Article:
Almeida kept his license for almost a year, long enough to scam more than $1 million from 12 other victims, including former boxer Calvin Washington.
He had been unable to work since he suffered a head injury in the ring in the 1980s, said Hillsborough Consumer Protection Agency investigator Robert Robillard.
Washington lived with his mother, Barbara Spann, in a modest Winter Haven house.
In October 2004, one of Almeida's salesmen showed up and said he represented a government program that helps disabled and elderly homeowners, Spann said.
He offered a refinancing deal that would reduce Washington's mortgage payments and provide nearly $26,000 cash for a new bathroom, new floors and handicap ramps for the front and back doors.
''My son said, 'Mommy, it's going to be a paradise,' '' Spann said.
The work never got done.
Almeida's crew removed burglar bars from some ground-floor windows and power-washed the house, prepping it for the appraisal photo required by the bank, court records show.
That was the last that Washington and Spann saw of them.
The $25,961 that was supposed to go to the renovations wound up in one of Almeida's bank accounts.
Another victim, Rita Gatlin of Bartow, agreed to a new mortgage that would generate $40,949 to pay for a new bedroom and bathroom. Her check also went into one of Almeida's accounts, with Gatlin's signature forged on the back, court records show.
The same day Gatlin's money was deposited, Sept. 20, 2004, Almeida wrote himself a check from the account for $2,000. Orson Benn, Almeida's contact at Argent Mortgage Co. in New York, which financed the loan, got a check for $3,000. It was one of many kickbacks Almeida sent Benn for approving questionable loan applications, court records show.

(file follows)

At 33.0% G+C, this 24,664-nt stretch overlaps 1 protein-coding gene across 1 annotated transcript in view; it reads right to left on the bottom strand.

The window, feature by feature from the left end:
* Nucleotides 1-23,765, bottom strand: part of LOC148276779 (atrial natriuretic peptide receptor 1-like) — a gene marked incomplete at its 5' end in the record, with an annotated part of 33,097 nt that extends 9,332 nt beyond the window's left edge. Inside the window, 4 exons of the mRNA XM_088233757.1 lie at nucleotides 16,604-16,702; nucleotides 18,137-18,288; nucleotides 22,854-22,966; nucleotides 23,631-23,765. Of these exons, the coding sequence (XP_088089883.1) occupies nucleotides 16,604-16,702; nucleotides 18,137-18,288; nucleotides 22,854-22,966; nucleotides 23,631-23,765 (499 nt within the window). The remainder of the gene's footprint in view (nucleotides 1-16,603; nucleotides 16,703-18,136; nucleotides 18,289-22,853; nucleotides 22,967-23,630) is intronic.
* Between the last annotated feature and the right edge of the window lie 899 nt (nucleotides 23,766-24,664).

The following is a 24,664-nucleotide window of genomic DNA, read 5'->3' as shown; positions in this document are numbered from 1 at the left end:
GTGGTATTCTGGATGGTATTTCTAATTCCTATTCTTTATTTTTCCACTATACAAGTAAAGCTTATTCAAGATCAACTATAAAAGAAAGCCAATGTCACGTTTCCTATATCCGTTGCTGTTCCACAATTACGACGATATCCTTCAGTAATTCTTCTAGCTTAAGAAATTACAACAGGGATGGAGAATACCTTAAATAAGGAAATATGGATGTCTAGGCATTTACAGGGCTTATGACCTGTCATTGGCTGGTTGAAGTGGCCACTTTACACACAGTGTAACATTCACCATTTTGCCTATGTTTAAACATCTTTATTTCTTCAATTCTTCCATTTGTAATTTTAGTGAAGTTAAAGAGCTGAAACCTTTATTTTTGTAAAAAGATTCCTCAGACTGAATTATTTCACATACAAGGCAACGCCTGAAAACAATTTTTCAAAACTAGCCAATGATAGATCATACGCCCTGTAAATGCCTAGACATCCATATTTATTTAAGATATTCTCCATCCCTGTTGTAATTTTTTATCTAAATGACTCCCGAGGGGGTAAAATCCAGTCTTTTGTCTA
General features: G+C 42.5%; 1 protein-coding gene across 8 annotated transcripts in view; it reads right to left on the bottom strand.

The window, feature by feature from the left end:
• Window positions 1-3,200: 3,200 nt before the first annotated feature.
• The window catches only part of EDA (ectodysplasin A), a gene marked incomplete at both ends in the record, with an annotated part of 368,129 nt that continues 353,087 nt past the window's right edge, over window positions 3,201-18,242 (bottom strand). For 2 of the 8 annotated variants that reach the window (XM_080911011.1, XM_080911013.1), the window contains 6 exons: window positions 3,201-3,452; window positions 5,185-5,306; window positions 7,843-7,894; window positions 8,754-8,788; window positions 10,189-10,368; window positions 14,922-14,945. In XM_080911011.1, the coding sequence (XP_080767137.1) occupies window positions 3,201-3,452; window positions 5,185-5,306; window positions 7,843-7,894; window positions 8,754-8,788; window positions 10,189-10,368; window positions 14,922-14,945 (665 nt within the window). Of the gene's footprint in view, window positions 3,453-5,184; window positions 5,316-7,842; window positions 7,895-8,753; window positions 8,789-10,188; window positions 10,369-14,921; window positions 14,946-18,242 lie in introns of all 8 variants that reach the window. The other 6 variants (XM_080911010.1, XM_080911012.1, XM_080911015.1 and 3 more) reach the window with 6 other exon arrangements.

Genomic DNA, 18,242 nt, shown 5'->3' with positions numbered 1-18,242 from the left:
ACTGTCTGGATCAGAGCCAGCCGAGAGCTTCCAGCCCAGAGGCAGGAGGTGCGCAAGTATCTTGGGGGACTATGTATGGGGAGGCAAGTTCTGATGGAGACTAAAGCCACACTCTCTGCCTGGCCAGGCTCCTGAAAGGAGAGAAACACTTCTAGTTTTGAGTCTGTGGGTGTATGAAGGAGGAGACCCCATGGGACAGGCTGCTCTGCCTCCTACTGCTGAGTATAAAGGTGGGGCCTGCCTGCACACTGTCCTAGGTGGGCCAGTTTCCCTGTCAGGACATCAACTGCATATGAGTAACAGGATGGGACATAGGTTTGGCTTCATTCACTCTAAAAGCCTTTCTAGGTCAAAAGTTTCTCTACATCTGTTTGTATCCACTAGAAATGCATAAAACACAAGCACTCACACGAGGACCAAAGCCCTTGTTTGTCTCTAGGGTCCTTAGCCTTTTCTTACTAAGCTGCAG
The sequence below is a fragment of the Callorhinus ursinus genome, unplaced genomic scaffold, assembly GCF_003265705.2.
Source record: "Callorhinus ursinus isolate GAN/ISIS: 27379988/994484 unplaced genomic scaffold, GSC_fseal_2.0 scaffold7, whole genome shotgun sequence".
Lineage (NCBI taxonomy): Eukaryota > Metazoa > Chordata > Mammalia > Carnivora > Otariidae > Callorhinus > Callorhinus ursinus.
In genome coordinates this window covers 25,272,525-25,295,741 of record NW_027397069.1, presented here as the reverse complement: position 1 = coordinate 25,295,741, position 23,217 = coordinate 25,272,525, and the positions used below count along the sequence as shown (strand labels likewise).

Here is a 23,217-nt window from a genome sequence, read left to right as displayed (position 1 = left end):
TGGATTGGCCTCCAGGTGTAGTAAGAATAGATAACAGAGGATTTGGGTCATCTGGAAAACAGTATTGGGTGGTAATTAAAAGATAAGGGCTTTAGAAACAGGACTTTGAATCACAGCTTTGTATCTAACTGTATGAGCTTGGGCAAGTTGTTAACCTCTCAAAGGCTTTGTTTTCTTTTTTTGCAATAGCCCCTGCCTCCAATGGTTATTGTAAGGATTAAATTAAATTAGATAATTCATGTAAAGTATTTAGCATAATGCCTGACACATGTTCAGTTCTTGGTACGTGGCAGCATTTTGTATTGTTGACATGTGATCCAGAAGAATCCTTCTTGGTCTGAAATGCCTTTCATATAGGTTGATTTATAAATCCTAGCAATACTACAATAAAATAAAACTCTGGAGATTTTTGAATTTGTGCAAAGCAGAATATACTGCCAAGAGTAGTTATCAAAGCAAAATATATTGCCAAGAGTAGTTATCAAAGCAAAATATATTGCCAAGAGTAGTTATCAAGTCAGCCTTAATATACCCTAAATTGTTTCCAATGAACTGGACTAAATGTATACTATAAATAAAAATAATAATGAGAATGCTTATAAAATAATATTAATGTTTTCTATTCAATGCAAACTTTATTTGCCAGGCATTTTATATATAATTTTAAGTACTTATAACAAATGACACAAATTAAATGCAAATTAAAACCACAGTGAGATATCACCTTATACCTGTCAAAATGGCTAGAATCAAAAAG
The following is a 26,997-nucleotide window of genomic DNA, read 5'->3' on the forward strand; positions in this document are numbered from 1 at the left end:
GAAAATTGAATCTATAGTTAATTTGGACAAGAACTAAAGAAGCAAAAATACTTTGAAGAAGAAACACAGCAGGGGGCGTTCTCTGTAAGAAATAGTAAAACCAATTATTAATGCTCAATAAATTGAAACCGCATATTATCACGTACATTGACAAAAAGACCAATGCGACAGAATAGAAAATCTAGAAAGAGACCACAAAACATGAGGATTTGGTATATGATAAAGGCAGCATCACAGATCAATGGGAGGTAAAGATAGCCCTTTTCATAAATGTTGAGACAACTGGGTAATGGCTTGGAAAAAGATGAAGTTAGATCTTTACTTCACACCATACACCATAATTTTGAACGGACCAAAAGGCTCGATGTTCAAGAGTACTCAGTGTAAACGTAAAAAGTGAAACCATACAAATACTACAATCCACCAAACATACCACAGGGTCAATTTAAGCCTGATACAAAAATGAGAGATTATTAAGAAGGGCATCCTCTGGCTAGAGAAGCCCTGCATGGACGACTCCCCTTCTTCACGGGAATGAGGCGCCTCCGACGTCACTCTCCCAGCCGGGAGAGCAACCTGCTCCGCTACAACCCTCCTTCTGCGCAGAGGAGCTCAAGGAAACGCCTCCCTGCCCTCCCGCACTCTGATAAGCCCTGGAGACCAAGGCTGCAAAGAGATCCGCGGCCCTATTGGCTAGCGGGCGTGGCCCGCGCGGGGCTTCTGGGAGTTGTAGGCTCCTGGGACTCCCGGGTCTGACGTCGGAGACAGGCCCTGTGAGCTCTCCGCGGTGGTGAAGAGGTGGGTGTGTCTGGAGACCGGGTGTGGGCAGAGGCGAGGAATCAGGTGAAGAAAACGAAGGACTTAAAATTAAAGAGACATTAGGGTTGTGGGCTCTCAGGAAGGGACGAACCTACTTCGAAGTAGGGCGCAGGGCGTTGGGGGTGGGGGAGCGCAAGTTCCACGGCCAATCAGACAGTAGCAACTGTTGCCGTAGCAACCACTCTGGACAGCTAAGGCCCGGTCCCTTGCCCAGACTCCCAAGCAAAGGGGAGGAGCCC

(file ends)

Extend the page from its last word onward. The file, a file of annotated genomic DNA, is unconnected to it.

Benn is in the Polk County jail, awaiting trial on racketeering charges.
Almeida wrote at least one more check from that account, $12,000 to buy his fiancée a 1 ½-carat diamond engagement ring, court records show.
Gatlin, the borrower, got next to nothing. One day, some Almeida employees showed up and power-washed her house. She said she never saw them again.
POLICE STEP IN
In 2005, the Hillsborough County Consumer Protection Agency got three more disturbing complaints about Almeida.
Still frustrated by the OFR's lack of action, Hillsborough investigators reached out to the Office of the Statewide Prosecutor and the Florida Department of Law Enforcement, said the Hillsborough agency's chief investigator, Kevin Jackson. Their joint investigation led to a wide-ranging racketeering indictment and guilty pleas. Almeida confessed to fleecing 30 people for $2.8 million.
Almeida told The Miami Herald that almost all mortgage applications have some element of fraud, and that the practice was rampant in the industry.
''They're going to have to build 60 more jails if they want to prosecute everyone,'' he told the newspaper.
In five years, Almeida generated $13 million in loans from the now defunct Argent, which was then one of the biggest subprime mortgage lenders in the country.
Under a plea agreement, Almeida received a 10-year prison sentence. Giffone pleaded guilty to racketeering.
But the successful prosecution doesn't erase the frustration that investigators felt toward the state regulators, who had been alerted to Almeida years earlier.
When Jackson went to his counterpart at the OFR in 2005 to compare notes at the start of his own probe, he was surprised by how much the OFR already knew.
''He had a lot of this information. But he couldn't find it, he just wasn't putting it together,'' Jackson said of the OFR investigator who first looked into the complaints.
Mike Brown, a supervisor in the OFR's Tampa office, said: ''When my investigators started looking at this, the fraud didn't look like it was happening with the mortgage brokers. It looked like it was happening with the construction company.''
That's why he was happy to leave it to the consumer protection agents, Brown said.
None of that helps W.C. Eckles. In hindsight, he said he wasn't even that interested in most of the renovations that Almeida's salesman offered -- a new roof, new windows and shiny new floors.
He was sold by the promise of a taller toilet, to take the strain off his aching knees.
''It sounded good, so I went for it,'' Eckles said. ''It was my age. They took advantage of me.''